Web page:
By Government Contracts Editorial Staff
The Civilian Board of Contract Appeals summarily ruled the government was obligated to honor the pricing provisions of an unauthorized contract modification because officials with unlimited contracting authority ratified the modification. After Hurricanes Maria and Irma struck Puerto Rico and the United States Virgin Islands, the government did not have any contracts in place to ship equipment, goods, or other materials from the continental U.S. to either Puerto Rico or the USVI to assist in the disaster-relief efforts. The closest prepositioned contract was limited to shipments from Puerto Rico to the USVI and had a price ceiling of $4 million. The government issued, on a sole-source basis, a modification to expand the indefinite delivery/indefinite quantity contract and add contract line item numbers that would allow for the immediate shipment of necessary disaster-relief materials from CONUS to the impacted areas. The modification also increased the contract’s price ceiling to $100 million, but the contracting officer who executed the modification had a warrant of contracting authority limited to $25 million or less.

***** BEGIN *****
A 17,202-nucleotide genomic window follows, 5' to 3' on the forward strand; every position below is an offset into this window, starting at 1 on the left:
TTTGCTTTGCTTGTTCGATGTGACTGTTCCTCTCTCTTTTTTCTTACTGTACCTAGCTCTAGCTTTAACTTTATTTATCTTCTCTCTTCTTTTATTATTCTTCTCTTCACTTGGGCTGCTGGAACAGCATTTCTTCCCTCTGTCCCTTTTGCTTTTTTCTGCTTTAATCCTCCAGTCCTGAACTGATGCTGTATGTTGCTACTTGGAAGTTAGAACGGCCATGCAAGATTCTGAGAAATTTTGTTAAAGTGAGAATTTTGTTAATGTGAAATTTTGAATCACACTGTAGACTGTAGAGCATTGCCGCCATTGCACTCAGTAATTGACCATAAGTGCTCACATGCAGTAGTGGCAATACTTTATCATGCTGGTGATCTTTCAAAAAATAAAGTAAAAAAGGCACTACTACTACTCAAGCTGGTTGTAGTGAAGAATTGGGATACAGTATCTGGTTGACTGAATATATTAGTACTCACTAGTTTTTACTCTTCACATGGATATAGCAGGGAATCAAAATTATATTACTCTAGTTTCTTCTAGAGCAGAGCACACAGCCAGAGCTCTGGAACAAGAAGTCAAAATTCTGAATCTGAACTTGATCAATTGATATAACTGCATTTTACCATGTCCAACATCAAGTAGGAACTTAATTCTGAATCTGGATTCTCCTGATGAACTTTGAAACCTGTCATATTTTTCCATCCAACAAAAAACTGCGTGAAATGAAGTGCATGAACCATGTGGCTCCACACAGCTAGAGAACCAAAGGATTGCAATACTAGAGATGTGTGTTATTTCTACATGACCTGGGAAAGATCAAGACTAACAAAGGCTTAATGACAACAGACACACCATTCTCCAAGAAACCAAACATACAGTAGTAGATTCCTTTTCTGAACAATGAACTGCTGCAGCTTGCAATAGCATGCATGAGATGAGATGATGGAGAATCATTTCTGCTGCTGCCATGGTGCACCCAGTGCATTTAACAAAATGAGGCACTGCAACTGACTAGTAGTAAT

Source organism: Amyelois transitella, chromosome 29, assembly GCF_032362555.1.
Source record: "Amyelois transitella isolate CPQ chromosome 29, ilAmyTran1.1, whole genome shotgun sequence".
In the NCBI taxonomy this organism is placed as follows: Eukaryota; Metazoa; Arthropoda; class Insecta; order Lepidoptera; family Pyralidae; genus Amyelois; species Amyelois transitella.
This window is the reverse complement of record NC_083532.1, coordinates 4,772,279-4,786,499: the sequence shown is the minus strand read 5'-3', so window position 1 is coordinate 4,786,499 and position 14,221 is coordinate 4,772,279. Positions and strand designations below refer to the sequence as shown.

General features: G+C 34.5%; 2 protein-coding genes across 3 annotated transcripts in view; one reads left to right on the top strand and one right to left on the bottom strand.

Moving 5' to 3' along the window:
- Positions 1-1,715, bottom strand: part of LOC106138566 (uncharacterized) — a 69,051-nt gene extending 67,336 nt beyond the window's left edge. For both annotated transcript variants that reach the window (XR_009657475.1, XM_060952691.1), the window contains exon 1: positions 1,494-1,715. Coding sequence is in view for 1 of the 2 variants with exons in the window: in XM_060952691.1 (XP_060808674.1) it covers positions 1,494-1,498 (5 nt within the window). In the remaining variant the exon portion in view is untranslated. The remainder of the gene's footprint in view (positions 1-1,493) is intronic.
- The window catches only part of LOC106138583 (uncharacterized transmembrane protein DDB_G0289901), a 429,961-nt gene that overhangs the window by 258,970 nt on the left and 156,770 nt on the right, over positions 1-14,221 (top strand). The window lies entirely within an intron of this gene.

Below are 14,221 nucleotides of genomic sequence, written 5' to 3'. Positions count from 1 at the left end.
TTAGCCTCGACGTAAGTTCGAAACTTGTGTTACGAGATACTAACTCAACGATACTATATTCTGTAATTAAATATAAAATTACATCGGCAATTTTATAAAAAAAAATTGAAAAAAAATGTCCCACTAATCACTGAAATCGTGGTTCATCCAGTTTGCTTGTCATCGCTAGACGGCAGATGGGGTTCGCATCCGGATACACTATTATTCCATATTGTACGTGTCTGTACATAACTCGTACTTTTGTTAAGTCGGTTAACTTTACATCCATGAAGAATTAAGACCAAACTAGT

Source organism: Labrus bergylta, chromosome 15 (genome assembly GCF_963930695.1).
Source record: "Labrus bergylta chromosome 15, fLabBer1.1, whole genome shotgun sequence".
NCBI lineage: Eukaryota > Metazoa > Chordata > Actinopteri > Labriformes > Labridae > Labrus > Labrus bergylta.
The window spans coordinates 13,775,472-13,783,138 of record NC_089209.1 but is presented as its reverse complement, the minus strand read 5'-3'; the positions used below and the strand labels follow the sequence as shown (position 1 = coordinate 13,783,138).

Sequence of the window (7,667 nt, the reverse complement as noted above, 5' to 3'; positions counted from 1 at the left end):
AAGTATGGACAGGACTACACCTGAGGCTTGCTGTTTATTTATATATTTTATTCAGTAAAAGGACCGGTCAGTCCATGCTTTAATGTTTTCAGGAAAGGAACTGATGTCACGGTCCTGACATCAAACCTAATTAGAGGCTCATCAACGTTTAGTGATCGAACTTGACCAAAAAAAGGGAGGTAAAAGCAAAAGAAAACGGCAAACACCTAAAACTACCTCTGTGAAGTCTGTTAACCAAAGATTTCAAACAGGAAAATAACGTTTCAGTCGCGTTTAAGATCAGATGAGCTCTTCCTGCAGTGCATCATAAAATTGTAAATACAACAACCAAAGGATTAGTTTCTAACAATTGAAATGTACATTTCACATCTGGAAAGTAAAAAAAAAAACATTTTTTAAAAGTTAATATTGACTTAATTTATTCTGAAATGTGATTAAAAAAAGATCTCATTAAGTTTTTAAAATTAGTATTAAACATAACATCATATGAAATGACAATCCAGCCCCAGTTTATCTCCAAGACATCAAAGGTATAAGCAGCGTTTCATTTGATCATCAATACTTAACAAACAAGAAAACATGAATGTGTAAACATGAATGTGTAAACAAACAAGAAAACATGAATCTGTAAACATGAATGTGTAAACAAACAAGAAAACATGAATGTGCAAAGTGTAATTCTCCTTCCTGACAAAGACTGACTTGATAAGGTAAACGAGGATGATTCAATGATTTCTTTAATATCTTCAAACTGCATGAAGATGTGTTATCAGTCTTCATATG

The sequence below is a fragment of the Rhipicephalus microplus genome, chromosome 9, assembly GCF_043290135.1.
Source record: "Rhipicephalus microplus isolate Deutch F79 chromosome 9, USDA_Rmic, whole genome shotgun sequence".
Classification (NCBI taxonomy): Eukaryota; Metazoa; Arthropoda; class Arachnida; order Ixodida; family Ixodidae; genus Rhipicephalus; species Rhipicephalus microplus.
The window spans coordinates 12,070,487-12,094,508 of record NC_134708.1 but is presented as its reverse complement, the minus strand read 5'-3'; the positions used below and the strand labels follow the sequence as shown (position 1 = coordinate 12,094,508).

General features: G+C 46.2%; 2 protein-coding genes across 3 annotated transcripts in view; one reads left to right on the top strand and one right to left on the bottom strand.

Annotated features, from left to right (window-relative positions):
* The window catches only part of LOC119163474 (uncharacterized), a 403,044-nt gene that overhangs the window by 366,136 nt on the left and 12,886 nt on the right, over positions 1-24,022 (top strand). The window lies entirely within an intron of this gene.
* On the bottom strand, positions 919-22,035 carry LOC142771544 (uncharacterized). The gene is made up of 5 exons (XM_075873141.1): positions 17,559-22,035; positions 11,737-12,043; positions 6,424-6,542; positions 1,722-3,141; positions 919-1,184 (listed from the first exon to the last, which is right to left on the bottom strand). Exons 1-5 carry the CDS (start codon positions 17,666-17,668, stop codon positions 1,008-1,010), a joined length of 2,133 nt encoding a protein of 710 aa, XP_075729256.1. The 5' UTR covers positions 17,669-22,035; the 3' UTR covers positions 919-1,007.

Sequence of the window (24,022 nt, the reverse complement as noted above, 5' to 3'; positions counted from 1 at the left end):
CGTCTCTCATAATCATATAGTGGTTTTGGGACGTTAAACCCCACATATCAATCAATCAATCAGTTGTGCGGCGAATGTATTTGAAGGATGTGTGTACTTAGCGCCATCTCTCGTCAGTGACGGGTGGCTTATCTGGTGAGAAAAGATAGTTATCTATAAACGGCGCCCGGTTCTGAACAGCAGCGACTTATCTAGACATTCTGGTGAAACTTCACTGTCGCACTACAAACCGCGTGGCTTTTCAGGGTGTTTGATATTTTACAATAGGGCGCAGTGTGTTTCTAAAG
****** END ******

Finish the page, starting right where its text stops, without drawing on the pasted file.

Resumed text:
Implicit Ratification. Authorized contracting officials continued to direct the contractor to keep performing. After several months of performance, the government directed the contractor to provide supporting data to justify the costs it had incurred pursuant to the modification. Authorized officials subsequently ratified the unauthorized contract commitment, using the express ratification procedures of FAR 1.602-3, which effectively changed the modification’s pricing terms for several CLINs, reducing what the government was willing to pay for barge shipment and stevedoring services. However, based on the stipulated undisputed facts, the modification was enforceable as written. Even after recognizing the modification signatory error, COs with unlimited warrants of contracting authority were closely involved in ensuring that the contractor continued performing and did not notify the contractor of the problem with the formation of the contract modification. The officials implicitly ratified the modification through their conduct, and the government had no right, months later, to change the modification’s pricing terms through an express ratification. (Crowley Logistics, Inc. v. Dept. of Homeland Security, CBCA, ¶96,01
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